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Scotland's Best B&Bs

Fyrish Monument

12/03/2022

At 1468 feet, the Fyrish Monument stands atop Fyrish Hill and can be seen from the A9 near Evanton, whilst driving the east coast section of the North Coast 500 route in the Scottish Highlands.

You can park for free at the Novar Estate car park. Set off on the Jubilee Path to reach the Monument on a two-mile uphill trek through the tall pine forest, crossing a footbridge and many uneven stone steps.

Fyrish monument

If time allows and the weather is kind, it is a super enjoyable hike, and the feeling when the folly finally comes into sight is one of immense achievement, amazement and pure delight. A moment to catch your breath and pull out the camera - well done you're almost there!

Just a few more paces and you're really there, not knowing which way to dart to capture the best shots through the arches. Standing far back to capture the entire monument, it really is a photographer's dream. In November 2021, we were fortunate on our mission to have moody skies with bright sunlight low in the sky about an hour before sunset.

Allow at least 2.5 hours, about an hour to climb, and a good half hour at the top to recover, rejoice and recuperate!

With spectacular views over the Cromarty Firth to one side and Ben Wyvis to the other.

A little about the Monument.... It was built in 1782 under the orders of Sir Hector Munro, 8th Earl of Novar, in the form of three battlemented arches with ruin pillars on either side and a central pillar, almost identical to the original structure far away near Madras, now Chennai.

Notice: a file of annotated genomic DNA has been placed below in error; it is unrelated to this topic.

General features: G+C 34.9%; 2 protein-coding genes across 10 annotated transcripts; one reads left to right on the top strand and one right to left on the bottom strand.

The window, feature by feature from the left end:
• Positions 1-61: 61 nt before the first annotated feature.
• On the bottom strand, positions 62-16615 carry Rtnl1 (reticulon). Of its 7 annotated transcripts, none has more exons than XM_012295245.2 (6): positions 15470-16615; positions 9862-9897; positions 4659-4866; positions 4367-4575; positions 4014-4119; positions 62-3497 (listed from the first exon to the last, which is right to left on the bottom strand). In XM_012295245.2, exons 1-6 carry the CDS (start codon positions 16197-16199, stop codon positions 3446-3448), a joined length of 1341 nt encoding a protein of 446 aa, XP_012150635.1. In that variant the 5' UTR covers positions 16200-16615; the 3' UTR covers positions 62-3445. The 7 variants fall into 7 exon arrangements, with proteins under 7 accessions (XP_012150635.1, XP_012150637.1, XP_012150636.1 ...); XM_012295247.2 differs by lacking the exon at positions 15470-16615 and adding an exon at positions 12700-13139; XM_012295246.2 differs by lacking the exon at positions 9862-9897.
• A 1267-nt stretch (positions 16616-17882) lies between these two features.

Sir Hector Munro served 12 years for the British Army in India, and as a General led the battle to seize Madras from the Dutch. The entrance to the State is marked by the similar structure known as the Gates at Negapatam. Returning to his homeland on the Novar Estate, Sir Hector created employment for the many starving families, having suffered eviction from their homes during the Highland Clearances. At that time, it would have been unseemly to provide an income without employment.

And so, for one penny per day, it would have been hard labour to carry the stones to the top of the hill and erect the monument that we are able to enjoy today.

There are two further structures to explore if you have the time. The first at Creag Ruadh is about half an hour walk down the hill. A little further still at Meann Chnoc, a structure known as Little Fyrish can be seen, although obscured by dense woodland, you'll likely need a map to locate it. Either take the steep climb back up the hill or fathom your way down to return to the car park at the foot of the Novar Estate.

Photos and videos were taken in November 2021.

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